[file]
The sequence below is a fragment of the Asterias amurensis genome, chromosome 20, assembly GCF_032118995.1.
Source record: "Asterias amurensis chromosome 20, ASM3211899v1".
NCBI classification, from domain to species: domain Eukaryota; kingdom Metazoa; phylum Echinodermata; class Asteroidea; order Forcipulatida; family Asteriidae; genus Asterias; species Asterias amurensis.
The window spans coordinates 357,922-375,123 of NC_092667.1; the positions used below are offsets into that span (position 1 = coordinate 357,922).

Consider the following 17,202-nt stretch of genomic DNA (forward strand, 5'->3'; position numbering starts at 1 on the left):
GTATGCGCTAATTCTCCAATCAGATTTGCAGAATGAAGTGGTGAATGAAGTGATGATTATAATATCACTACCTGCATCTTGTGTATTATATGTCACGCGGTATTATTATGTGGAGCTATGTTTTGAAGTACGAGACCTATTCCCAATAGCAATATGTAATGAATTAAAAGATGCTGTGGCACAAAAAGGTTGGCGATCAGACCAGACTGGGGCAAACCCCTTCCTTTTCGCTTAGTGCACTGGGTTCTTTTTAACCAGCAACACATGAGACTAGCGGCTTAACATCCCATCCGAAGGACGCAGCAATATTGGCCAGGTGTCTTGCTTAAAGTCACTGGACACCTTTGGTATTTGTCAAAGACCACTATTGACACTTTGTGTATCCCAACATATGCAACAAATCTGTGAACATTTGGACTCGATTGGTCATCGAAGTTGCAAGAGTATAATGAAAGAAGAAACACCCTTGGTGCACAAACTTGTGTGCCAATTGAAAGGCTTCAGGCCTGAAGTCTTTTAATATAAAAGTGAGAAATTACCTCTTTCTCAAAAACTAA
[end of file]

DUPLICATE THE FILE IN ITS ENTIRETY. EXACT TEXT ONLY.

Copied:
The sequence below is a fragment of the Asterias amurensis genome, chromosome 20, assembly GCF_032118995.1.
Source record: "Asterias amurensis chromosome 20, ASM3211899v1".
NCBI classification, from domain to species: domain Eukaryota; kingdom Metazoa; phylum Echinodermata; class Asteroidea; order Forcipulatida; family Asteriidae; genus Asterias; species Asterias amurensis.
The window spans coordinates 357,922-375,123 of NC_092667.1; the positions used below are offsets into that span (position 1 = coordinate 357,922).

Consider the following 17,202-nt stretch of genomic DNA (forward strand, 5'->3'; position numbering starts at 1 on the left):
GTATGCGCTAATTCTCCAATCAGATTTGCAGAATGAAGTGGTGAATGAAGTGATGATTATAATATCACTACCTGCATCTTGTGTATTATATGTCACGCGGTATTATTATGTGGAGCTATGTTTTGAAGTACGAGACCTATTCCCAATAGCAATATGTAATGAATTAAAAGATGCTGTGGCACAAAAAGGTTGGCGATCAGACCAGACTGGGGCAAACCCCTTCCTTTTCGCTTAGTGCACTGGGTTCTTTTTAACCAGCAACACATGAGACTAGCGGCTTAACATCCCATCCGAAGGACGCAGCAATATTGGCCAGGTGTCTTGCTTAAAGTCACTGGACACCTTTGGTATTTGTCAAAGACCACTATTGACACTTTGTGTATCCCAACATATGCAACAAATCTGTGAACATTTGGACTCGATTGGTCATCGAAGTTGCAAGAGTATAATGAAAGAAGAAACACCCTTGGTGCACAAACTTGTGTGCCAATTGAAAGGCTTCAGGCCTGAAGTCTTTTAATATAAAAGTGAGAAATTACCTCTTTCTCAAAAACTAA